Never Let Me Go is a 2010 film directed by Mark Romanek and adapted from the novel by Kazuo Ishiguro.
It appears to me that there are two types of good science fiction movies. Those which visually invents a world either speculative or metaphorical which strike us for its inventivity; and the others that do not allow any kind of special effects, and introduce a plot within our world which thus moves us for the proximity of this depicted society. Never Let Me Go is part of this last category, probably the hardest and mastered, in my opinion, by Fahrenheit 451, the Francois Truffaut’s adaptation of Ray Bradbury’s novel of the same name.
The film starts in the 1970’s in a country school boarding school separated from the world. Classes and the general atmosphere is similar to what we know of boarding schools at this time, except that we very quickly understand that all those children do not have parents and are destined to become organ donors until they complete (die) after a certain amount of donations. The story thus follows three of those children in their youth, experiencing love and friendship just like any other human being.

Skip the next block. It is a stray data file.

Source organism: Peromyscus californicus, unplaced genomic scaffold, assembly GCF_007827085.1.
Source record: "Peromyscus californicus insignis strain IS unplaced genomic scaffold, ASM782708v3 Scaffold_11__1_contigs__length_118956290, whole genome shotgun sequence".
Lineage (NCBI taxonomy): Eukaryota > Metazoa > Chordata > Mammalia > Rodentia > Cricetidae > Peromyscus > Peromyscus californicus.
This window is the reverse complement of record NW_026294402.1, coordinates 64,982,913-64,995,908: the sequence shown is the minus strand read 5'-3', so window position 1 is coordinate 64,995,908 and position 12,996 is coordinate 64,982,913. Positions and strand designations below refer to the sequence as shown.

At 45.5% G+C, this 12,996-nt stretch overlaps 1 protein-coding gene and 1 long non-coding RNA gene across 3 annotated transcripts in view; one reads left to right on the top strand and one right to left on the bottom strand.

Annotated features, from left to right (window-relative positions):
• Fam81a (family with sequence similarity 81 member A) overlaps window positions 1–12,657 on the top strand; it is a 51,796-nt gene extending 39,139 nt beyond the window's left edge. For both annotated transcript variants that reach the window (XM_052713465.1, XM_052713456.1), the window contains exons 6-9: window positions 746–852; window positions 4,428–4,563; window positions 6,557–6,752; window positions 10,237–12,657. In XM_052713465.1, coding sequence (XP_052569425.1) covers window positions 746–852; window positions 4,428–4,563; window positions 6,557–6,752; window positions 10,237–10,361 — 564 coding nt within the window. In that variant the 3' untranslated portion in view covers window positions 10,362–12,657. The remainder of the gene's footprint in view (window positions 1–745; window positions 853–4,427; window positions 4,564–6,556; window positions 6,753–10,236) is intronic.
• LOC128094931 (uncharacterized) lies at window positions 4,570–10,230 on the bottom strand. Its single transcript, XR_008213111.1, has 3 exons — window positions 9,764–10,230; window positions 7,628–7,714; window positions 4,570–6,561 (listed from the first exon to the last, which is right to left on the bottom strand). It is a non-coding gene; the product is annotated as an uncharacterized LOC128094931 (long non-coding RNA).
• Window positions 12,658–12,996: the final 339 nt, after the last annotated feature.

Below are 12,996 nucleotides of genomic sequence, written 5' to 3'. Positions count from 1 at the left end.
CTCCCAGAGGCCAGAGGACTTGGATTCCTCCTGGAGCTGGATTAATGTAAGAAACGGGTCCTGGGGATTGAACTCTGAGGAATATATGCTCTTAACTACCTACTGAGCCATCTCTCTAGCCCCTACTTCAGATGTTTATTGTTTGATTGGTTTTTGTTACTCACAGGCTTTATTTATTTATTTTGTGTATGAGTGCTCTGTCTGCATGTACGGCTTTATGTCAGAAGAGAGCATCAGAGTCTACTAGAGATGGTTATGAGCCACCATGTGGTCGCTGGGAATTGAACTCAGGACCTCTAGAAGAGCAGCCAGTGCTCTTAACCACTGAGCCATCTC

The others are actually very rarely present in this movie, and one could see in this fact, the lost of humanity in those who created, in order to serve them, un-humans who end up being the only representatives of humanity. This film illustrates the institutionalization of the production of exclusion in which Michel Foucault was eminently interested and that he investigated in several of his books like The Birth of the Clinic in 1963 and The History of Sexuality in 1976. In this case, the exclusion is even more vicious as it is re-included within the system in an absolute scheme of exploitation from one category to another. It is interesting to see that this same exploitation is integrated and accepted thanks to a shift of terminology. Those donors do not die, they complete and they are said to donate their organs as if they actually chose it. Of course, the fact that this society does not necessarily implies a new architecture seems to be less interesting for architects; however this shift of terminology interests us as citizen as this occur on a daily basis in our current society; also one should be careful about the way architecture is dealt with in this film. It is very subtle but the heterotopic Victorian Boarding School to the austere (yet really intriguing I have to say) post-modern concrete hospital via the typical English coastal houses reproduced several time along the street, without being inherently linked to this specific system, carry very appropriately the dehumanized space of this society .